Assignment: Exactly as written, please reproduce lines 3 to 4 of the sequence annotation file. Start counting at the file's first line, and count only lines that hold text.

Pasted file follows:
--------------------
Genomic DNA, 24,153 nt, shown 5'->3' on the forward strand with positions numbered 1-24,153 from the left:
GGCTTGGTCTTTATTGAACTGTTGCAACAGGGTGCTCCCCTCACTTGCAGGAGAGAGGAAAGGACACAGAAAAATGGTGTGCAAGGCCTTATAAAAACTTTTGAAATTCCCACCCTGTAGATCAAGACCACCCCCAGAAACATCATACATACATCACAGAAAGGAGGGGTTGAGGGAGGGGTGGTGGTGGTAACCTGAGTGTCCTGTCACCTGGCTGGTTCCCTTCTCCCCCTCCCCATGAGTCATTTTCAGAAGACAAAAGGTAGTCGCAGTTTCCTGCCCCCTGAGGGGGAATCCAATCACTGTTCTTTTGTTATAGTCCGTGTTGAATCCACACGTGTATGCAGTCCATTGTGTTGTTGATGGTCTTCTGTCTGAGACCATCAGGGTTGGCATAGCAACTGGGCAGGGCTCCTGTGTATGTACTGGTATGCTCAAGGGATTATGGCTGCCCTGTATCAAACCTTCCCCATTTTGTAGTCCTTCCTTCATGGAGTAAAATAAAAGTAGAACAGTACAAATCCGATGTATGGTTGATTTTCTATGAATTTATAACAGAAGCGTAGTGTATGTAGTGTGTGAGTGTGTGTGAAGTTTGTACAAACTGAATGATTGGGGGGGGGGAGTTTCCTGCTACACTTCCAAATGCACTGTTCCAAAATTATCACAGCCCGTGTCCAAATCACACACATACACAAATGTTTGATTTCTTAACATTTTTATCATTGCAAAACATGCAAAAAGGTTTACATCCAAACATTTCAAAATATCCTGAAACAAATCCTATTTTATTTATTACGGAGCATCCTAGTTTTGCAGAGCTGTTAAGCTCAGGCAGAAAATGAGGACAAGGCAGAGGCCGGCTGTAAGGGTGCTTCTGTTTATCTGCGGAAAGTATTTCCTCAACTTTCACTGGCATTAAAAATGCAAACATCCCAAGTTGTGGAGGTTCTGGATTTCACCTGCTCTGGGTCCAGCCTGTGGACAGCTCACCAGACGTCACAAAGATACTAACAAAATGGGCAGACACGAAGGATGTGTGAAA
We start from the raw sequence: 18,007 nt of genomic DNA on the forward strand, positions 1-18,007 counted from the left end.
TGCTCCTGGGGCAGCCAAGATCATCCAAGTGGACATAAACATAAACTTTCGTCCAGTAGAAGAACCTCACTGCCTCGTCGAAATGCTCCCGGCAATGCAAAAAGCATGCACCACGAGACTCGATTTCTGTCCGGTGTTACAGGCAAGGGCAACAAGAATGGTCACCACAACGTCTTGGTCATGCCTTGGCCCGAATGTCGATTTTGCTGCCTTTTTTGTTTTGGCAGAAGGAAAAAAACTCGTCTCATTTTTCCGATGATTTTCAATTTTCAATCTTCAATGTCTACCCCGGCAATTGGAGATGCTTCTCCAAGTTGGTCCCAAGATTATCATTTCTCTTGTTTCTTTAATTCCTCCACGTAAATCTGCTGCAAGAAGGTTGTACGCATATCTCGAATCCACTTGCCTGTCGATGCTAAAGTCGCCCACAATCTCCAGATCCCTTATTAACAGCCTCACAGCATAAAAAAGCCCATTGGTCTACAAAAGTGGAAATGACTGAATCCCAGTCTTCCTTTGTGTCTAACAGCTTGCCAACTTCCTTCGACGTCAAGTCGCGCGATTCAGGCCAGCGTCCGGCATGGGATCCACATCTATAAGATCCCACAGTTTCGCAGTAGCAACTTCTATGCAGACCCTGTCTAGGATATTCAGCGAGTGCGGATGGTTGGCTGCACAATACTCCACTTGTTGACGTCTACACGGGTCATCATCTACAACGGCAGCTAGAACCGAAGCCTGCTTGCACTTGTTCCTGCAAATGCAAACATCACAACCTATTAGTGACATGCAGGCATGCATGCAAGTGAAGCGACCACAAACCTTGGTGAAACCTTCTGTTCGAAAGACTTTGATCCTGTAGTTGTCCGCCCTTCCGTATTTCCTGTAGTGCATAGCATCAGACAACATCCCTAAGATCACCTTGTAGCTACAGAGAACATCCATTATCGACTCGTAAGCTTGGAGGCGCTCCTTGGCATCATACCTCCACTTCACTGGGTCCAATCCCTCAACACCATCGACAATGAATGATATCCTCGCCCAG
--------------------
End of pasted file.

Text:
We start from the raw sequence: 18,007 nt of genomic DNA on the forward strand, positions 1-18,007 counted from the left end.
TGCTCCTGGGGCAGCCAAGATCATCCAAGTGGACATAAACATAAACTTTCGTCCAGTAGAAGAACCTCACTGCCTCGTCGAAATGCTCCCGGCAATGCAAAAAGCATGCACCACGAGACTCGATTTCTGTCCGGTGTTACAGGCAAGGGCAACAAGAATGGTCACCACAACGTCTTGGTCATGCCTTGGCCCGAATGTCGATTTTGCTGCCTTTTTTGTTTTGGCAGAAGGAAAAAAACTCGTCTCATTTTTCCGATGATTTTCAATTTTCAATCTTCAATGTCTACCCCGGCAATTGGAGATGCTTCTCCAAGTTGGTCCCAAGATTATCATTTCTCTTGTTTCTTTAATTCCTCCACGTAAATCTGCTGCAAGAAGGTTGTACGCATATCTCGAATCCACTTGCCTGTCGATGCTAAAGTCGCCCACAATCTCCAGATCCCTTATTAACAGCCTCACAGCATAAAAAAGCCCATTGGTCTACAAAAGTGGAAATGACTGAATCCCAGTCTTCCTTTGTGTCTAACAGCTTGCCAACTTCCTTCGACGTCAAGTCGCGCGATTCAGGCCAGCGTCCGGCATGGGATCCACATCTATAAGATCCCACAGTTTCGCAGTAGCAACTTCTATGCAGACCCTGTCTAGGATATTCAGCGAGTGCGGATGGTTGGCTGCACAATACTCCACTTGTTGACGTCTACACGGGTCATCATCTACAACGGCAGCTAGAACCGAAGCCTGCTTGCACTTGTTCCTGCAAATGCAAACATCACAACCTATTAGTGACATGCAGGCATGCATGCAAGTGAAGCGACCACAAACCTTGGTGAAACCTTCTGTTCGAAAGACTTTGATCCTGTAGTTGTCCGCCCTTCCGTATTTCCTGTAGTGCATAGCATCAGACAACATCCCTAAGATCACCTTGTAGCTACAGAGAACATCCATTATCGACTCGTAAGCTTGGAGGCGCTCCTTGGCATCATACCTCCACTTCACTGGGTCCAATCCCTCAACACCATCGACAATGAATGATATCCTCGCCCAG